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Molding a career

By Yang Feiyue and Sun Ruisheng | China Daily | Updated: 2020-07-08 07:20
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Zhang gives visiting students a tour of his museum. [Photo provided to China Daily]

Clay is transformed into fine porcelain as a once-lost ancient skill enjoys a revival.

He makes things. Molds them. Shapes them, exposes them to furnaces and glazes them. They are made out of what at first sight looks like muck. Zhang Wenliang's hands turn mud into art.

The room where he works is quiet enough to hear the light buzz of the spinning potter's wheel, along with the splashing sound of water and clay being mixed together.

The bottom of the vessel emerges after Zhang sticks a bamboo knife in the moving clay, and then, as if by magic, so do the vessel's bulging body and narrow bottleneck in the wake of the genteel and artistic path of his fingers.

"This is the most classic model of our Pingding carved porcelain," Zhang says.

Pingding county, located in Yangquan city, sits in the center of North China's Shanxi province and has a long porcelain-making history that dates back to the Tang Dynasty (618-907).

The most traditional carved porcelain is black glazed.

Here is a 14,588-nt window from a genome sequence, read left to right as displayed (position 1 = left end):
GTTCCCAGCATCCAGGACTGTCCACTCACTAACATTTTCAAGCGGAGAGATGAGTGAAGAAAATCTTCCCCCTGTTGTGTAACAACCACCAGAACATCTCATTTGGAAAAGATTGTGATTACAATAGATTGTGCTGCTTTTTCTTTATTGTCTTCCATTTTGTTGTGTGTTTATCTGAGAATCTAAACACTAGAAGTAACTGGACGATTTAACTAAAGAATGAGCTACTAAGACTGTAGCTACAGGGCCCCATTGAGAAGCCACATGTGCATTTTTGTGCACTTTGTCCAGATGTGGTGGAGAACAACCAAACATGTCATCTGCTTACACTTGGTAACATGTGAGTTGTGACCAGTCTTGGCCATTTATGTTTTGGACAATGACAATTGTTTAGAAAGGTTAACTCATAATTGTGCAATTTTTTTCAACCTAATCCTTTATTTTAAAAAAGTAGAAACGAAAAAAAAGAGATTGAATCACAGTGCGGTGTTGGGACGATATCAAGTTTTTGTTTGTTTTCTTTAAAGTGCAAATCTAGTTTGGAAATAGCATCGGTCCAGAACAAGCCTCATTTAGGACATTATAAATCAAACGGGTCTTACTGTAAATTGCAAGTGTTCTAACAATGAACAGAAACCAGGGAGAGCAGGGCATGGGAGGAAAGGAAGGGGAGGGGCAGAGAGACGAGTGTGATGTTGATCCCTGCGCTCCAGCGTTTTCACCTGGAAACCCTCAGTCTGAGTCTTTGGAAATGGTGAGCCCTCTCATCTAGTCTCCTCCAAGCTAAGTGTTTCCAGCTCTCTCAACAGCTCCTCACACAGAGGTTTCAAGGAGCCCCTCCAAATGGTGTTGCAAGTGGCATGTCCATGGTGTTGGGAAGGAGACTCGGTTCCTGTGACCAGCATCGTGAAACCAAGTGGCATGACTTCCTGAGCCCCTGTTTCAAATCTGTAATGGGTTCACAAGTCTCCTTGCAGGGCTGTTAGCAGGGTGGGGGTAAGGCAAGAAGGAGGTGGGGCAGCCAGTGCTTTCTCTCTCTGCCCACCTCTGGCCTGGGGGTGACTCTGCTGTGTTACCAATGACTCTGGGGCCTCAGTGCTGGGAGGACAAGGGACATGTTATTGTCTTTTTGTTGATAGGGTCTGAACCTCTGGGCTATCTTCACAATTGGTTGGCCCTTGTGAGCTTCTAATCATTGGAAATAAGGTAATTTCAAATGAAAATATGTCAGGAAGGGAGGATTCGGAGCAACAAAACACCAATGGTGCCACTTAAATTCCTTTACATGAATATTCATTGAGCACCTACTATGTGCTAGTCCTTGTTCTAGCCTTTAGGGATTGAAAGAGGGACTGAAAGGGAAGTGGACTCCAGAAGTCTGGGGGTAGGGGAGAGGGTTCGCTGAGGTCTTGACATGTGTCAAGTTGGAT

A Pingding black-glazed carved porcelain vase, made by Zhang Wenliang, which is on display with more than 1,000 other pieces of pottery at his museum which opened last year in Pingding county, Yangquan of Shanxi province. [Photo provided to China Daily]

Unlike other well-known porcelain, whose patterns are often drawn in advance, the Pingding porcelain is directly carved by a knife before the wet clay dries. This requires that the carving is done quickly in one sitting.

"Those carved images mostly reflect folk culture and customs in the north," Zhang says.

Of all the steps involved in making the porcelain, Zhang says the most crucial one is the firing.

"You never know exactly what pattern will emerge," he says.

More than two decades of porcelain making, however, has given Zhang a good sense of just how it will turn out.

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